Christian Character A Power In The Redemption Of The World -- By: Austin Phelps

Journal: Bibliotheca Sacra
Volume: BSAC 011:43 (Jul 1854)
Article: Christian Character A Power In The Redemption Of The World
Author: Austin Phelps

Christian Character A Power In The Redemption Of The World

Austin Phelps

The last years in the life of Isaiah were chiefly engrossed by visions of the closing periods in the earthly career of the Church of Christ. This should seem to have resulted as much from the instinct of his religious feelings, as from the prompting of the prophetic impulse. The prophet is sometimes lost in the man, when he turns away from the disorders and idolatries and miseries of his own day, to contemplate, with the chastened enthusiasm of age, the happier times when Christ should reign over all lands. It is congenial with the feelings of all good men to anticipate thus the events of a better age than their own. It conduces often to the acquisition of just views of duty, to propose the inquiry: What would be the result, if certain changes predicted in the Word of God, should now or soon take place?

It is for the sake of such an inquiry, that attention is invited to a principle suggested by the twelfth and thirteenth verses of the fifty-first Psalm: “Restore unto me the joy of thy salvation; and uphold me with thy free spirit. Then will I teach transgressors thy ways; and sinners shall be converted unto thee.”1 This is the language of hope in the depth of religious humiliation. It expresses the conviction of the Psalmist, that his own restoration to the favor of God, involving, as it would, the improvement of his own character, would be followed by the increased success of religion throughout his dominions. The principle implied in this conviction, is one which probably all enlightened Christians will recognize, as entering largely into God’s plan for this world’s recovery. In its broad application, the principle is, that the rapidity of progress in the salvation of this world is, by God’s plan of procedure, proportioned to the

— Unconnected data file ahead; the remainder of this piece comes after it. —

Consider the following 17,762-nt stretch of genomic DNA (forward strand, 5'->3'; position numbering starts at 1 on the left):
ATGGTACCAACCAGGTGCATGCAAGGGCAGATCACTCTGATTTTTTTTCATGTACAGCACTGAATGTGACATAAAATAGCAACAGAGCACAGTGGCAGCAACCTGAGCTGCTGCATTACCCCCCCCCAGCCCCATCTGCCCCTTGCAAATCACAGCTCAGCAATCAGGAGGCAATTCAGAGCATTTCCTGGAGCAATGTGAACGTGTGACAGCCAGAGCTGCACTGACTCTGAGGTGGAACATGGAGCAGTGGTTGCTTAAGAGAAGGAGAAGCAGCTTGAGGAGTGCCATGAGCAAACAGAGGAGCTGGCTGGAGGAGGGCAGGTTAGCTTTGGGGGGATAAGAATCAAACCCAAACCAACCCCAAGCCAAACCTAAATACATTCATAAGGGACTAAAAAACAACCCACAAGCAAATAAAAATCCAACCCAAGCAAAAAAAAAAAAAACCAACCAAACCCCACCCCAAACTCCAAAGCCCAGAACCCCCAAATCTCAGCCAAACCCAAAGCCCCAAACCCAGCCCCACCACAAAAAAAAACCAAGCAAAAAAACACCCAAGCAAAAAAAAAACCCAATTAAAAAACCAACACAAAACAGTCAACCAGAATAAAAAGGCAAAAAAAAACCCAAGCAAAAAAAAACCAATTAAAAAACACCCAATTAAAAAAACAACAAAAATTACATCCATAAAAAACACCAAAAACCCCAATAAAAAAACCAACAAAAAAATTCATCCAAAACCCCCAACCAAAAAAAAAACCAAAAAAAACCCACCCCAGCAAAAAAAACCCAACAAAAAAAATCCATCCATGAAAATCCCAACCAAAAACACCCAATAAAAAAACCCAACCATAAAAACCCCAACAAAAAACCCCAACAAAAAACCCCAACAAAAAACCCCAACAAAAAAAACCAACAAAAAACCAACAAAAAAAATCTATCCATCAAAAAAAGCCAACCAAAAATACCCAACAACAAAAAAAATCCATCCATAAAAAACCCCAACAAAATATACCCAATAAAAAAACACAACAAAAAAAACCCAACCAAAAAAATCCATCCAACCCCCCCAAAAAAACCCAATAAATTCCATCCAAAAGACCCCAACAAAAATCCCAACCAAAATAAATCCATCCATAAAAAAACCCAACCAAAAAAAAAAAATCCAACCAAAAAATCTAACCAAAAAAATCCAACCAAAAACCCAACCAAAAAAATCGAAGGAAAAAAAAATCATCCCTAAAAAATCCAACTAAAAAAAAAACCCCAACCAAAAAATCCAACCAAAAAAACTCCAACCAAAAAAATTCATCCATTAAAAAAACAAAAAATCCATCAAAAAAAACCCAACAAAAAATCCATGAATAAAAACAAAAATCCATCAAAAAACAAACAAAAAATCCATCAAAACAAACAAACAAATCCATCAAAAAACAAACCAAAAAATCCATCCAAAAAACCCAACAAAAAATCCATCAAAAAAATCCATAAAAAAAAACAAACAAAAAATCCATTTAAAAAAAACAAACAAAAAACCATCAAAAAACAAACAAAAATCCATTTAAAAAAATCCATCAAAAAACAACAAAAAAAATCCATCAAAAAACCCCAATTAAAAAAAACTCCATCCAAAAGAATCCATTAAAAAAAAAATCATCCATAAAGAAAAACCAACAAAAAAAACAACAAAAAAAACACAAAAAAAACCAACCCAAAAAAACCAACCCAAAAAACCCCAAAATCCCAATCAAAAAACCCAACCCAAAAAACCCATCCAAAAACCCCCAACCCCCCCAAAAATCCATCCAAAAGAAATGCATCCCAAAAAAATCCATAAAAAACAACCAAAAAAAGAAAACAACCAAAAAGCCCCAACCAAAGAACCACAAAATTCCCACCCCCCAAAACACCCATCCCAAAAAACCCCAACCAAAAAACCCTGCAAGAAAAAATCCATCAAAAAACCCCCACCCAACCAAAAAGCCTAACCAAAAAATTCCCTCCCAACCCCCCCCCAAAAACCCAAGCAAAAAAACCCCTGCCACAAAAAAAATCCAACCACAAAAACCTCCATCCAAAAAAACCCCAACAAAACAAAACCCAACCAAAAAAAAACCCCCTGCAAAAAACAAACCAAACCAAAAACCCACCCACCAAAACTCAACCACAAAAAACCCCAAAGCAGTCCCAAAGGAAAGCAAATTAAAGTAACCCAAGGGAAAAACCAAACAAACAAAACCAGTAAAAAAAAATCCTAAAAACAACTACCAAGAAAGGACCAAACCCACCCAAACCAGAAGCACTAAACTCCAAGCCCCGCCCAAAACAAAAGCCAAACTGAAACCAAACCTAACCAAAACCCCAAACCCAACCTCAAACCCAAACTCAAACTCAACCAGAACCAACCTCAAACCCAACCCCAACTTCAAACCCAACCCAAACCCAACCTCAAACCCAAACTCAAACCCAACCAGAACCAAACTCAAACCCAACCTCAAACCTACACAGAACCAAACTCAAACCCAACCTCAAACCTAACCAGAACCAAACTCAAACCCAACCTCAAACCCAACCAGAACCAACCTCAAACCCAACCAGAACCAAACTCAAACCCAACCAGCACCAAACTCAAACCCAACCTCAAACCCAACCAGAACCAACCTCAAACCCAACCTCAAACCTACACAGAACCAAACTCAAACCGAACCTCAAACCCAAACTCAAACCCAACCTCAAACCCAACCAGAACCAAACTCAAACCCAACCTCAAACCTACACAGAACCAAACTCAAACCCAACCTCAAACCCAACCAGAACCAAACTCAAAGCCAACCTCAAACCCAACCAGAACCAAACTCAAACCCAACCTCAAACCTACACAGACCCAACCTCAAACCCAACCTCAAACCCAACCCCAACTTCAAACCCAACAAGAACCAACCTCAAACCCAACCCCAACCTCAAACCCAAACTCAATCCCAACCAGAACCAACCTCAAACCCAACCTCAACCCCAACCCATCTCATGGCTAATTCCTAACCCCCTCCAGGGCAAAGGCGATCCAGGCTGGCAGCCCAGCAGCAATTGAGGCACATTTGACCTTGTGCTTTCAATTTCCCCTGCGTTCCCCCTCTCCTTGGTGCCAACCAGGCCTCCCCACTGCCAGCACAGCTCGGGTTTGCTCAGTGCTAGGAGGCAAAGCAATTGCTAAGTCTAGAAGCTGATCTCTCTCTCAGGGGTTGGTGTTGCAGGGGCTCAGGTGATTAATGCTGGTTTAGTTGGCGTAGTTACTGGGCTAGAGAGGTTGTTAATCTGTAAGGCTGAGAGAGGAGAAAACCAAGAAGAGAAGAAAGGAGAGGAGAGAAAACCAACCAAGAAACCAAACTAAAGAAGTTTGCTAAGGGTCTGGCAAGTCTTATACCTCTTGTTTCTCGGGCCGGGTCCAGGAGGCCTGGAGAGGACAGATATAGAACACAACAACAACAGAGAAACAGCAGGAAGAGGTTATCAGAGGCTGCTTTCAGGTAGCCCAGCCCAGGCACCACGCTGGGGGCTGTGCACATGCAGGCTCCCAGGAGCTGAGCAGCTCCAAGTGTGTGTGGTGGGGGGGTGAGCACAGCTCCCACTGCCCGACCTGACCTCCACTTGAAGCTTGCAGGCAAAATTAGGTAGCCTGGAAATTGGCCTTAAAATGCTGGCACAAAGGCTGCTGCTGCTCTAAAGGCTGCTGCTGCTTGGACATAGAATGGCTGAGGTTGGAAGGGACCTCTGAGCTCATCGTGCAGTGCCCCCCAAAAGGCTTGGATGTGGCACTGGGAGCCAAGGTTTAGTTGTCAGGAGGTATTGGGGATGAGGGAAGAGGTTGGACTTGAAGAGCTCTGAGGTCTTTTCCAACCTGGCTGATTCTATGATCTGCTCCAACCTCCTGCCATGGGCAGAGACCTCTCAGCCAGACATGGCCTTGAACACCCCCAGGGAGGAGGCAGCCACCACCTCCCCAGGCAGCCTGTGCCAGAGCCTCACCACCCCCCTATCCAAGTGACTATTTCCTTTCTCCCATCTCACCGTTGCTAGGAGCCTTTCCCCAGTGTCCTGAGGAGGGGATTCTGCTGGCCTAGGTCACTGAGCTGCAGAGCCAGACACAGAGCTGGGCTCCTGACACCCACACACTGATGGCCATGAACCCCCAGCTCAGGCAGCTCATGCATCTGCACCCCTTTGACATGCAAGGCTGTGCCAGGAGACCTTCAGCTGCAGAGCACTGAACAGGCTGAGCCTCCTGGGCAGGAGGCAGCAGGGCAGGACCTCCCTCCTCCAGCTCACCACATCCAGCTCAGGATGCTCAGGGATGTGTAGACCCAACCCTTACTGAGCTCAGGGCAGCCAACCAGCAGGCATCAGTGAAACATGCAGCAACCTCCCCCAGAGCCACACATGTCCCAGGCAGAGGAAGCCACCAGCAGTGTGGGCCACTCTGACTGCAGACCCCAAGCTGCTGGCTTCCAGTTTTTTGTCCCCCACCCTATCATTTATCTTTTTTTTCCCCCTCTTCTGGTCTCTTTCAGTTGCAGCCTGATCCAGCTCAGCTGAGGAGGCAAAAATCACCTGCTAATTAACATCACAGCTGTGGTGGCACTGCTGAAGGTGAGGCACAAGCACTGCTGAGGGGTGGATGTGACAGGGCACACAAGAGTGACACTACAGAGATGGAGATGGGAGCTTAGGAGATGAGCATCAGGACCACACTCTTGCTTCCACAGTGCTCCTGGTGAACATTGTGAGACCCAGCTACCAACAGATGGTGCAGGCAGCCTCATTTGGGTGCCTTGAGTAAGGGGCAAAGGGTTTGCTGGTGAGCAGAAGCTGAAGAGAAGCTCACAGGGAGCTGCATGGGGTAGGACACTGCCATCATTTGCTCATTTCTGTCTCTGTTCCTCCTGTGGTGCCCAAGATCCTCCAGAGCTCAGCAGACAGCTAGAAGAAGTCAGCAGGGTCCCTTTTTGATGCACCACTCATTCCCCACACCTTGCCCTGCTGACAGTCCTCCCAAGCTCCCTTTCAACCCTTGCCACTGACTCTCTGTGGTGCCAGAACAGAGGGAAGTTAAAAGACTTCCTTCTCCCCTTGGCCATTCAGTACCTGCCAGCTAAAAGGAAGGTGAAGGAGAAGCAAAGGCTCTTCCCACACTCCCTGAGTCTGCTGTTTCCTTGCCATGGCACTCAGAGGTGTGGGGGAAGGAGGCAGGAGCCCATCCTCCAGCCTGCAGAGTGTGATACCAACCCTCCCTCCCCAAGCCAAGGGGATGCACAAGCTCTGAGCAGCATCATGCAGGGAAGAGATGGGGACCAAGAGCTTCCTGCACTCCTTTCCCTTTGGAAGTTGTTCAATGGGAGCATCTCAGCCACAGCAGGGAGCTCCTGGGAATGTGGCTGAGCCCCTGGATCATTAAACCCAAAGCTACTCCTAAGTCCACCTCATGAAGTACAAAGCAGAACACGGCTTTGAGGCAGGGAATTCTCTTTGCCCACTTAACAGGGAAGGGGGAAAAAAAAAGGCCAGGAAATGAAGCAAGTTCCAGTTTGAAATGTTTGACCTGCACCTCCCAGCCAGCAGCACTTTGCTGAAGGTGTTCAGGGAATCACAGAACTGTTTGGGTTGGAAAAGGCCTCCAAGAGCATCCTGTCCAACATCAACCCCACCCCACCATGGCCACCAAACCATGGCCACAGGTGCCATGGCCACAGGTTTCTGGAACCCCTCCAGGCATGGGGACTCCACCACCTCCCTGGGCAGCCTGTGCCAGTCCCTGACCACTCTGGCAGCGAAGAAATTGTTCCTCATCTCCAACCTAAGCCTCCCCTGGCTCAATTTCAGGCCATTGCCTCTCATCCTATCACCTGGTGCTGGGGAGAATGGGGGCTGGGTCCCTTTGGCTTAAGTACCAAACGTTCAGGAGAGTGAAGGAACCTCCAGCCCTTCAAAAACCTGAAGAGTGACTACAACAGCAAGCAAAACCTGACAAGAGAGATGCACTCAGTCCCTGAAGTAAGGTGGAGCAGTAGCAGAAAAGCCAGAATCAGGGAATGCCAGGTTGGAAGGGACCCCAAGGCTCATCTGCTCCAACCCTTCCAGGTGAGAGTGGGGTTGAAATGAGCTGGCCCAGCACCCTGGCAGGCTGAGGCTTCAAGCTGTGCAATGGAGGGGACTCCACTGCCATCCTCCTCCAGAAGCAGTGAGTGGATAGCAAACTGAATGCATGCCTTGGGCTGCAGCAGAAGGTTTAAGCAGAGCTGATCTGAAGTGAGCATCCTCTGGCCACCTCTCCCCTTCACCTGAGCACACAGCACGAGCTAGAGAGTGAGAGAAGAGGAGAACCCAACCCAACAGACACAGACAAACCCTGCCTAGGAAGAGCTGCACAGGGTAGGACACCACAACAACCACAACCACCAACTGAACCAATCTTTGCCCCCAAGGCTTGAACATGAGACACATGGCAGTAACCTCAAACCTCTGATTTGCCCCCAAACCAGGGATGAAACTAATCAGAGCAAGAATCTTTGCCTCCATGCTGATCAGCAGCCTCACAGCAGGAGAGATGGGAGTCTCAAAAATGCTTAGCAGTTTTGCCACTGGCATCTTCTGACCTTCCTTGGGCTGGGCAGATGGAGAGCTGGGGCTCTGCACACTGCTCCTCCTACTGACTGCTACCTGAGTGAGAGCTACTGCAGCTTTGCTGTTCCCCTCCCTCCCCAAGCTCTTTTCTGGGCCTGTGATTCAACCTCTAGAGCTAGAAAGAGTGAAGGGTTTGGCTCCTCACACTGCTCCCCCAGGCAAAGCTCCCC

degree of piety existing among those who have already been made subjects of Divine grace. In other words it may be stated thus: That the success of sanctifying power does, in God’s plan, enlarge the range of regenerating power.

This principle, it may be assumed, does not need a defence here. It lies at the foundation of all that is peculiar to Christian benevolence. It is implied in every consistent theory of Christian missions. It underlies all intelligent effort to extend, in any manner, the knowledge and the power of Christian truth. It is, indeed, so well understood and so unquestionably conceded, in the convictions of probably the large majority of Christians, that its significance often escapes appreciation. It falls back into the rank of those truths whose lot often is, to be unfelt because of...

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